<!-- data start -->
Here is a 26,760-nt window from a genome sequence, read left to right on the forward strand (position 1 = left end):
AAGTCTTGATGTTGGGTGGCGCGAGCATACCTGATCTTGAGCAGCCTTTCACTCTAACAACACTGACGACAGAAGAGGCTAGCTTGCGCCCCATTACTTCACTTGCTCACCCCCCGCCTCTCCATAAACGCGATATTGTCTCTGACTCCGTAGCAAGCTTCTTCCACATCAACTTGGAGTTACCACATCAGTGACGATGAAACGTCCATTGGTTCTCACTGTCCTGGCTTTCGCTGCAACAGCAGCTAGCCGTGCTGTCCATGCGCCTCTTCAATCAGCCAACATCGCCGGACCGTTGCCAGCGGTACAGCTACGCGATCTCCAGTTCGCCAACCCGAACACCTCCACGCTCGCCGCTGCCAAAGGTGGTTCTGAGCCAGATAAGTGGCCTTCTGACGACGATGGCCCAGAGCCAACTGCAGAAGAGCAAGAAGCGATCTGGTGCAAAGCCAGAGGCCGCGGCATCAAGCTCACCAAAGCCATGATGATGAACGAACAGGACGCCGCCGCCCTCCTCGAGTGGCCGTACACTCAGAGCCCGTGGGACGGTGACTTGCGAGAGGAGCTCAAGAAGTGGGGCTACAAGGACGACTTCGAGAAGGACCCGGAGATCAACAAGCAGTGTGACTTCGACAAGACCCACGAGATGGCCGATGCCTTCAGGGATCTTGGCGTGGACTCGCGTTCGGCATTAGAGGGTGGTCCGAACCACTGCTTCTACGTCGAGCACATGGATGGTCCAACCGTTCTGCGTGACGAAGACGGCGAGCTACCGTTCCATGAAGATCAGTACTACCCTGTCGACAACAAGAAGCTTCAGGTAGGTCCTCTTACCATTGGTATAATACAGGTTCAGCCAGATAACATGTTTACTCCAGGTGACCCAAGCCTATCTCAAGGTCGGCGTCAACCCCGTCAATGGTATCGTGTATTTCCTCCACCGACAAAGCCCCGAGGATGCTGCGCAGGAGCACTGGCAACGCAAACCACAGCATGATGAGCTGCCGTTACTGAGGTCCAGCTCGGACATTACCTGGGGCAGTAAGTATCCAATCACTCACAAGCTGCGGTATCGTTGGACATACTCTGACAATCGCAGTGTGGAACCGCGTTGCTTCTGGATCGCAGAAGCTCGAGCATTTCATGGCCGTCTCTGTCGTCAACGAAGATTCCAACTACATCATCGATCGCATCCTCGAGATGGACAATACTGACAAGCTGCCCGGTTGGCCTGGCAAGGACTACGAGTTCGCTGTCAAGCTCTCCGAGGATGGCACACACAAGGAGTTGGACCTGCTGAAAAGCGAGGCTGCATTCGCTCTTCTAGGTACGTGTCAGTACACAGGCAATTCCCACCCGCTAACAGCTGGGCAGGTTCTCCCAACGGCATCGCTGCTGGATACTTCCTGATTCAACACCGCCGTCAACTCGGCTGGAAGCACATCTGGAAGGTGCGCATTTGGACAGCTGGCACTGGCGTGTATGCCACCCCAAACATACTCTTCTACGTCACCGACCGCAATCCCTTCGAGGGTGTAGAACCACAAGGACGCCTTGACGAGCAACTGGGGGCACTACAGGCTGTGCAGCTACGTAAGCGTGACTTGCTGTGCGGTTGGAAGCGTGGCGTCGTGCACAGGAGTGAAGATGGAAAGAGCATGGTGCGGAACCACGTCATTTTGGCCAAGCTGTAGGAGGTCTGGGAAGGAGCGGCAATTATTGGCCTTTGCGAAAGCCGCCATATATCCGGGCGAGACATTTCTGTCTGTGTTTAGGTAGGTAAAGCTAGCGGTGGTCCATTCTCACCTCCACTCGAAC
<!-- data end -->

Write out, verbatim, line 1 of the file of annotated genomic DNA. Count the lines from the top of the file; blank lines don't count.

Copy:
Here is a 26,760-nt window from a genome sequence, read left to right on the forward strand (position 1 = left end):